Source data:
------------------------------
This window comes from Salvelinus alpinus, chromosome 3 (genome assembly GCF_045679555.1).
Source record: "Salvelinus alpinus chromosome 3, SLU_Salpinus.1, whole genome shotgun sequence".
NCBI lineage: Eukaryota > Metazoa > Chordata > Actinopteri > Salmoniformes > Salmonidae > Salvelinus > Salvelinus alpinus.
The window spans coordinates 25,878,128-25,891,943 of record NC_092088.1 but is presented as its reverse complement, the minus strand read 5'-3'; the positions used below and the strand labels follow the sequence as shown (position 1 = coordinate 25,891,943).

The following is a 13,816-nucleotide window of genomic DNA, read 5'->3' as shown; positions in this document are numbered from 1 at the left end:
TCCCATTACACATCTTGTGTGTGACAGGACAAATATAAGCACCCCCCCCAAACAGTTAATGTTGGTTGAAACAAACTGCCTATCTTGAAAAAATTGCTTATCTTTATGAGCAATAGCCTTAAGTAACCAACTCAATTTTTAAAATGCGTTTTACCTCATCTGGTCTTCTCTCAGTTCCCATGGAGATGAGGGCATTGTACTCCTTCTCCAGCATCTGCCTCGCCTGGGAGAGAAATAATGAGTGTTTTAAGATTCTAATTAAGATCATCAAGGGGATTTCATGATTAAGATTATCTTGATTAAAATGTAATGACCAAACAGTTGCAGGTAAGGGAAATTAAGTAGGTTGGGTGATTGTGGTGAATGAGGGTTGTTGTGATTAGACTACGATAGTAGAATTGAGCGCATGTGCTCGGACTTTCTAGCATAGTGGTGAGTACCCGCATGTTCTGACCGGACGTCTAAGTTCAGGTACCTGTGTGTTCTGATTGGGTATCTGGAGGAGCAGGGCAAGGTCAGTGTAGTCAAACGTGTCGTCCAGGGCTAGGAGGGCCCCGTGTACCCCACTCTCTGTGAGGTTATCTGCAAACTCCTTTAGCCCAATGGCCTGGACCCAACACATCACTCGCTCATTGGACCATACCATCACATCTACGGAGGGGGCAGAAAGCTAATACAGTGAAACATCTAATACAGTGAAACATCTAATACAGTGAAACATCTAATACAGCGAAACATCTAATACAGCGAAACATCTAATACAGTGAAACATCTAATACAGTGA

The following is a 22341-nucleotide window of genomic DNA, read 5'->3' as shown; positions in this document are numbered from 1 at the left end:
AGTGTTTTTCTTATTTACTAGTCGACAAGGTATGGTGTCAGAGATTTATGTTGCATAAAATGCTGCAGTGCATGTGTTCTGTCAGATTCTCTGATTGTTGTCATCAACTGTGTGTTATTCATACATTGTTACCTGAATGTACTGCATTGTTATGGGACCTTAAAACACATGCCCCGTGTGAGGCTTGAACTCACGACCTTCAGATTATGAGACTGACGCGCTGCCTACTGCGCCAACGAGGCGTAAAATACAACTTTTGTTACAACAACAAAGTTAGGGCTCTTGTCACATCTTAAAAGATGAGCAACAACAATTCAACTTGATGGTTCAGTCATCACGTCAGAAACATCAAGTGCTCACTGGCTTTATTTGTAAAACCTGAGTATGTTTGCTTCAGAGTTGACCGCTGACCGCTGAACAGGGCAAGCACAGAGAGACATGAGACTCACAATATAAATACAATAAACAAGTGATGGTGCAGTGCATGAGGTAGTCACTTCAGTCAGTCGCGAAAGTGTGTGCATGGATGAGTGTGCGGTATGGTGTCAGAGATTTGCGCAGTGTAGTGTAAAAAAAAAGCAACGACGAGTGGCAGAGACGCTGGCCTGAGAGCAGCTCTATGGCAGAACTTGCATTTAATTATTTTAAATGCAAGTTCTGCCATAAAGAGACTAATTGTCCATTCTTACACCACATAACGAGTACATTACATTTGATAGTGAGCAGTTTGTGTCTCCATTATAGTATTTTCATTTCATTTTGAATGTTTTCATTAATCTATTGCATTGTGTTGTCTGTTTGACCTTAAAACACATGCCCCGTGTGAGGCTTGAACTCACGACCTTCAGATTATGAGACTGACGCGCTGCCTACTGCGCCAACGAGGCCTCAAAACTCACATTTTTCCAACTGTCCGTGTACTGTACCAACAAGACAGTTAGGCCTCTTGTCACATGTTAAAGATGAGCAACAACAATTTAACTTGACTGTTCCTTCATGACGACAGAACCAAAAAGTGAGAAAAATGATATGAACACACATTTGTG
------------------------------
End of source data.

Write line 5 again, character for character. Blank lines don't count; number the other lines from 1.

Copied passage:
The following is a 13,816-nucleotide window of genomic DNA, read 5'->3' as shown; positions in this document are numbered from 1 at the left end: